The Serial Monitor is a graphic interface built-in in the Arduino IDE, it allows us to send data as bytes from the computer to the Arduino.

We can find the Serial Monitor window by clicking on the magnifying glass icon on the upper right corner, or by using the short keys [CTRL+SHIFT+M] for Windows or [COMMAND+SHIFT+M] for Mac.

In order to enable the Serial Communication in your Arduino sketch code, you need to type the following on the setup section.

  Serial.begin(9600);

Where the 9600 represent the Baud Rate, which is the number of bytes per second that are going to be transferred through the Serial. By default, the standard Baud Rate for simple applications is 9600 bauds.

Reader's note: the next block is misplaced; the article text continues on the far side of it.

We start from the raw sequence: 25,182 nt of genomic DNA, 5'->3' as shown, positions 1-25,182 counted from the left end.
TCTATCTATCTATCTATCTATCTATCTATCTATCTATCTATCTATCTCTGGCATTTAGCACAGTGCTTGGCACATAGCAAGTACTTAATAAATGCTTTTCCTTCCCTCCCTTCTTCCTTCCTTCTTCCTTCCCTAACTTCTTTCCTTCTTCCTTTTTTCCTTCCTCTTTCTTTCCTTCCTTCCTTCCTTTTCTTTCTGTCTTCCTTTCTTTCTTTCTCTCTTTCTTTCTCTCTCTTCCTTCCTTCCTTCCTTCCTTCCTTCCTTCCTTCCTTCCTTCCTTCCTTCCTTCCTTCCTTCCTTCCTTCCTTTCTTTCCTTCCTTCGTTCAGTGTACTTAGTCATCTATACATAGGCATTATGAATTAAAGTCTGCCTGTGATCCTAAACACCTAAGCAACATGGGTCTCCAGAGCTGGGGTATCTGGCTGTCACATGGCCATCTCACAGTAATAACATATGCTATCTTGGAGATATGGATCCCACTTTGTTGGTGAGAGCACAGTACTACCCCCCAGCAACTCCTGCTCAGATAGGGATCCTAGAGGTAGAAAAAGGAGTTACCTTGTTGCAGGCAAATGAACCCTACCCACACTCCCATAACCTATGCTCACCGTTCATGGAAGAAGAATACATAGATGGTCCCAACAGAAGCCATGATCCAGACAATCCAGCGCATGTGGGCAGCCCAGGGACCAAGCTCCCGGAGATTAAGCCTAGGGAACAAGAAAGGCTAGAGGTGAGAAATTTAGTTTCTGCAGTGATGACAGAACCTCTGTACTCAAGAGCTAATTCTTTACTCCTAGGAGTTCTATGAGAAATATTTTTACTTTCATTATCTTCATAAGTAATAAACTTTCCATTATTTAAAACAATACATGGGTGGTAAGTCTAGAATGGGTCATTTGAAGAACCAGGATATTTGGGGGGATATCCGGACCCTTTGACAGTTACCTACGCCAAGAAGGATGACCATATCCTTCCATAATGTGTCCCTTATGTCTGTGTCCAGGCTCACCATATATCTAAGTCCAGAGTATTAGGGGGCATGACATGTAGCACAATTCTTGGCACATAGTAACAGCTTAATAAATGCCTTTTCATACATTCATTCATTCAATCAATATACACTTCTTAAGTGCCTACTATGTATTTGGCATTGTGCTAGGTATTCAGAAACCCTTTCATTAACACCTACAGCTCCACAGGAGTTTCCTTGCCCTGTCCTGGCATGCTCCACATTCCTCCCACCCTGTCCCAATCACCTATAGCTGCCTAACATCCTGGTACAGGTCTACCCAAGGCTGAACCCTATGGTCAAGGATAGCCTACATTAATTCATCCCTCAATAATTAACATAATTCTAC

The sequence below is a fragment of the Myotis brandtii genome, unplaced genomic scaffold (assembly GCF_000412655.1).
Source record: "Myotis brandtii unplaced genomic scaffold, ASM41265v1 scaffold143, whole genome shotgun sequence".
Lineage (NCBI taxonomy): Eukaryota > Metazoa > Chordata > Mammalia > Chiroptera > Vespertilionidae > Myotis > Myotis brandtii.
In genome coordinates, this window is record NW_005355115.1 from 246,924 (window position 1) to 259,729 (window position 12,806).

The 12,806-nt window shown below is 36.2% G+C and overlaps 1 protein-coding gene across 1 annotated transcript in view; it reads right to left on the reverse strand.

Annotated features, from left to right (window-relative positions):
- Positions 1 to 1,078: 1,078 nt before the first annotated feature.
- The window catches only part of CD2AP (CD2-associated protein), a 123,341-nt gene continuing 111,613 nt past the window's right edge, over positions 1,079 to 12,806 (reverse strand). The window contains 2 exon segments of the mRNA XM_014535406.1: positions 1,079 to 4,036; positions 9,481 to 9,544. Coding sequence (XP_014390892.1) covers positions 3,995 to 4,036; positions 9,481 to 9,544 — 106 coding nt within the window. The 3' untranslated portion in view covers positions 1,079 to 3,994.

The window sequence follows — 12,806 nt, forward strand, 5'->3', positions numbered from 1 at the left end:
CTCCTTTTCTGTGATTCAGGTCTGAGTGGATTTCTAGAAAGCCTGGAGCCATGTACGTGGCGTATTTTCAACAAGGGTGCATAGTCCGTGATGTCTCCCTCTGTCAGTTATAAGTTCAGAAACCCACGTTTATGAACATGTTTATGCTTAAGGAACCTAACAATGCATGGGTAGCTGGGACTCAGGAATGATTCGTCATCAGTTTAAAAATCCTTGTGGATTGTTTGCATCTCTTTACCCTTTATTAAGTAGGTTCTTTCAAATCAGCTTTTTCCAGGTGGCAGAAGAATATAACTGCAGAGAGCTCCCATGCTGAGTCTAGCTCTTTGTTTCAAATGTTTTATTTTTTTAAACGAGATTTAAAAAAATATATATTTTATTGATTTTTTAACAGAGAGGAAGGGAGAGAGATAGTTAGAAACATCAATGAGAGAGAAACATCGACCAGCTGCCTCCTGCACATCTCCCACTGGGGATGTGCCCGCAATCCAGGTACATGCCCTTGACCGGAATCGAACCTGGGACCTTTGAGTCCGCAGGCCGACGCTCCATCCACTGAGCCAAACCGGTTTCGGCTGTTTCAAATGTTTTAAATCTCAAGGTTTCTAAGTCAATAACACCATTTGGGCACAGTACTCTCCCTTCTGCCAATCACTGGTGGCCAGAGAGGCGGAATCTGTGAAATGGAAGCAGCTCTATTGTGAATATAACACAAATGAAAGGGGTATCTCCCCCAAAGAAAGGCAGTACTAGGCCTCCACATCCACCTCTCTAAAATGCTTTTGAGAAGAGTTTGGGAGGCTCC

Using the Serial COM to read Strings

Like we mentioned before, the Serial is only capable of storing and sending data in the form of bytes, but the Arduino IDE has a built-in function called Serial.readString() which allows converting the information received in bytes to a string. Which is easier to manipulate.

Storing the data as a string [Example]

serialReading = Serial.readString(); 

Since we also know that the Serial Monitor is a graphic interface for communicating with the Arduino, we can also make the Arduino communicate with us through it, to do so we the Serial.println(“”) function to display text in the Serial Monitor.